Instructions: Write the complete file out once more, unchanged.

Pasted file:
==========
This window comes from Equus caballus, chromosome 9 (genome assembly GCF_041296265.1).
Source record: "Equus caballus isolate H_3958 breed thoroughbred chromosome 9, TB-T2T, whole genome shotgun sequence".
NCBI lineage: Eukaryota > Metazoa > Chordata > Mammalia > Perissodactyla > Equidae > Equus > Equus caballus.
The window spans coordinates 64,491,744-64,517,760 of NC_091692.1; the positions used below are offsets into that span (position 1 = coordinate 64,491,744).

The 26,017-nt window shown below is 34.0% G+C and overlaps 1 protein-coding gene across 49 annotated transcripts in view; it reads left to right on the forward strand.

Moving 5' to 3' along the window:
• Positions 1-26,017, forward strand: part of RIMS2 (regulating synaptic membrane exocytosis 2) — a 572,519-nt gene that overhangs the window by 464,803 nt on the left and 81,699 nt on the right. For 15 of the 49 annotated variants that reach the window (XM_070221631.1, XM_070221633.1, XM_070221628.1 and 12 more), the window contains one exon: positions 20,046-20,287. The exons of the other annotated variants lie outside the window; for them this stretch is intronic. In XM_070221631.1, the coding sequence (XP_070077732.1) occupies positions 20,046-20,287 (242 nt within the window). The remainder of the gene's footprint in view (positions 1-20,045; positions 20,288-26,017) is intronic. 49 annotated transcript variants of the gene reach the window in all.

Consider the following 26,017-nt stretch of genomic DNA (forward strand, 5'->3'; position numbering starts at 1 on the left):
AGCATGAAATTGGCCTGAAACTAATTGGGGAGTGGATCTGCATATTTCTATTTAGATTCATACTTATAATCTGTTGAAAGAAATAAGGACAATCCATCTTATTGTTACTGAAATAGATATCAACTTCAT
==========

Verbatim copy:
This window comes from Equus caballus, chromosome 9 (genome assembly GCF_041296265.1).
Source record: "Equus caballus isolate H_3958 breed thoroughbred chromosome 9, TB-T2T, whole genome shotgun sequence".
NCBI lineage: Eukaryota > Metazoa > Chordata > Mammalia > Perissodactyla > Equidae > Equus > Equus caballus.
The window spans coordinates 64,491,744-64,517,760 of NC_091692.1; the positions used below are offsets into that span (position 1 = coordinate 64,491,744).

The 26,017-nt window shown below is 34.0% G+C and overlaps 1 protein-coding gene across 49 annotated transcripts in view; it reads left to right on the forward strand.

Moving 5' to 3' along the window:
• Positions 1-26,017, forward strand: part of RIMS2 (regulating synaptic membrane exocytosis 2) — a 572,519-nt gene that overhangs the window by 464,803 nt on the left and 81,699 nt on the right. For 15 of the 49 annotated variants that reach the window (XM_070221631.1, XM_070221633.1, XM_070221628.1 and 12 more), the window contains one exon: positions 20,046-20,287. The exons of the other annotated variants lie outside the window; for them this stretch is intronic. In XM_070221631.1, the coding sequence (XP_070077732.1) occupies positions 20,046-20,287 (242 nt within the window). The remainder of the gene's footprint in view (positions 1-20,045; positions 20,288-26,017) is intronic. 49 annotated transcript variants of the gene reach the window in all.

Consider the following 26,017-nt stretch of genomic DNA (forward strand, 5'->3'; position numbering starts at 1 on the left):
AGCATGAAATTGGCCTGAAACTAATTGGGGAGTGGATCTGCATATTTCTATTTAGATTCATACTTATAATCTGTTGAAAGAAATAAGGACAATCCATCTTATTGTTACTGAAATAGATATCAACTTCAT